ACA Woking News by Bill Bawden, PRO

19 May 2015

New President for Woking AirCrew Association

Wing Commander Stuart Holmes has taken up the post of President of the Woking and District AirCrew Association in succession to the late ‘Jimmy’ James.  The chairman, committee and members have wished Stuart every success on his appointment.

Congratulations also to long-time ACA member, Des O’Connell, on receiving a lifetime achievement award at the 2015 Soldiering On Awards ceremony in London.  Sunbury resident Des, now aged 95, is one of the few surviving members of the Guinea Pig Club who were the patients of Sir Archibald McIndoe, the pioneering surgeon who treated aircrew badly burned in action during World War II.

The spring brought a resumption of evening meetings at Fairoaks Aerodrome and members and guests have been entertained with a series of illustrated talks given by visiting speakers.


Richard Eastment

Wg Cdr Richard Eastment OBE FRAeS was an RAF pilot and flying instructor who later joined the Operations Requirements Branch of MOD specialising in simulation and synthetic environment issues.  For six years Richard was responsible for the upgrading of almost every aircraft simulator in the RAF and he gave an absorbing account of the development of the systems that have revolutionised pilot training.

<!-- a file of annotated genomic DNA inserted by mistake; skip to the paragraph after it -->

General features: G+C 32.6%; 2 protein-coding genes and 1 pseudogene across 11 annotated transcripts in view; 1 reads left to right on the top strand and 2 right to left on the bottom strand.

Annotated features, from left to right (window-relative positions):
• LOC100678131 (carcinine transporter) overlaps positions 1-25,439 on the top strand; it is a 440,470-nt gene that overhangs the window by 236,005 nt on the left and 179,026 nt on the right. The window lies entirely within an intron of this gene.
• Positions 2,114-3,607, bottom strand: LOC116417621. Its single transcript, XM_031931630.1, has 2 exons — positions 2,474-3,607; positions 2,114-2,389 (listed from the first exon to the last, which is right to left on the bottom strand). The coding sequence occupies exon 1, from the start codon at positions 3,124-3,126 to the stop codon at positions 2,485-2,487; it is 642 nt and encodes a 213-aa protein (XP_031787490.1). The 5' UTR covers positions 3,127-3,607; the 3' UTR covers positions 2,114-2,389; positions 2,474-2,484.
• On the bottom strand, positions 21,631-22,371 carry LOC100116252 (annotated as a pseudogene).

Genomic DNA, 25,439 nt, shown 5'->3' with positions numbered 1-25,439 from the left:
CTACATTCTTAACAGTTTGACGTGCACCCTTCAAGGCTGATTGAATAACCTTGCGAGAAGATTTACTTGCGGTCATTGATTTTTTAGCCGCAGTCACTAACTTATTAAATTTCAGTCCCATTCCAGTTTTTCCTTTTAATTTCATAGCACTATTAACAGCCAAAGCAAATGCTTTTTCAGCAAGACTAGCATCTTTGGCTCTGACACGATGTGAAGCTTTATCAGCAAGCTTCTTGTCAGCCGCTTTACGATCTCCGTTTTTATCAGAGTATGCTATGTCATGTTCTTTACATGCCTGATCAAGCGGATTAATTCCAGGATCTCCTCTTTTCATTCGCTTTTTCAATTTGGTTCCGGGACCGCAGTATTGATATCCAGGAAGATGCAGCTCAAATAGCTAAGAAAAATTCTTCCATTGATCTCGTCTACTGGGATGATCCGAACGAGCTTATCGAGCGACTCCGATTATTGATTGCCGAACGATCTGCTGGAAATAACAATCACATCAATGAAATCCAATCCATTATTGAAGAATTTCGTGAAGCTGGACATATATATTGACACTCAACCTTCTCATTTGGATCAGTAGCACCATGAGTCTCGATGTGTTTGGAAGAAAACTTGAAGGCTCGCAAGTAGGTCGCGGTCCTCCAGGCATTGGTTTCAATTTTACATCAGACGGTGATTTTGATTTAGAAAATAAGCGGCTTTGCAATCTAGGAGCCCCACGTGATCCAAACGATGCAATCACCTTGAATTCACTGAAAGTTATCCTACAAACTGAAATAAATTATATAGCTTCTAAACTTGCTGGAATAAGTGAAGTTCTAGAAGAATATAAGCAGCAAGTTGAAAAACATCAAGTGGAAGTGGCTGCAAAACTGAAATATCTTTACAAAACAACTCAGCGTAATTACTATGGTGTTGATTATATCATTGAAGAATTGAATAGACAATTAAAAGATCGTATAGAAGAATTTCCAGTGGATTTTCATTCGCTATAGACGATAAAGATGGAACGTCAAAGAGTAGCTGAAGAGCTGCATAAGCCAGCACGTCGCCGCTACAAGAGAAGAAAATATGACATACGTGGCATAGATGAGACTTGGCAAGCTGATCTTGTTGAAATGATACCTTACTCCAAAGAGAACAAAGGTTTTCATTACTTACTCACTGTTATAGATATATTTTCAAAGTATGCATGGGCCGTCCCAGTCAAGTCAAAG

In another talk, given by David Hassard, the history of Sopwith, Hawker and British Aerospace at Kingston-upon-Thames was brought vividly to life.  David told of the products of this ‘family of visionaries’ from the earliest days of aviation, through the Schneider Trophy record flights, the Hurricane of Battle of Britain fame and the unique Harrier jump-jet to the Hawk aircraft now flown by the Red Arrows.

For our May meeting the spotlight moved to civil aviation when Richard Smith, an Operations Manager with BAA at Heathrow, told an engrossed audience of the behind-the-scenes work in airside operations to keep the airport’s 1,350 aircraft movements each day flowing smoothly.  Richard also had a wealth of anecdotes, supported by photographs, relating to incidents when that smoothness had been interrupted by human or other factors.

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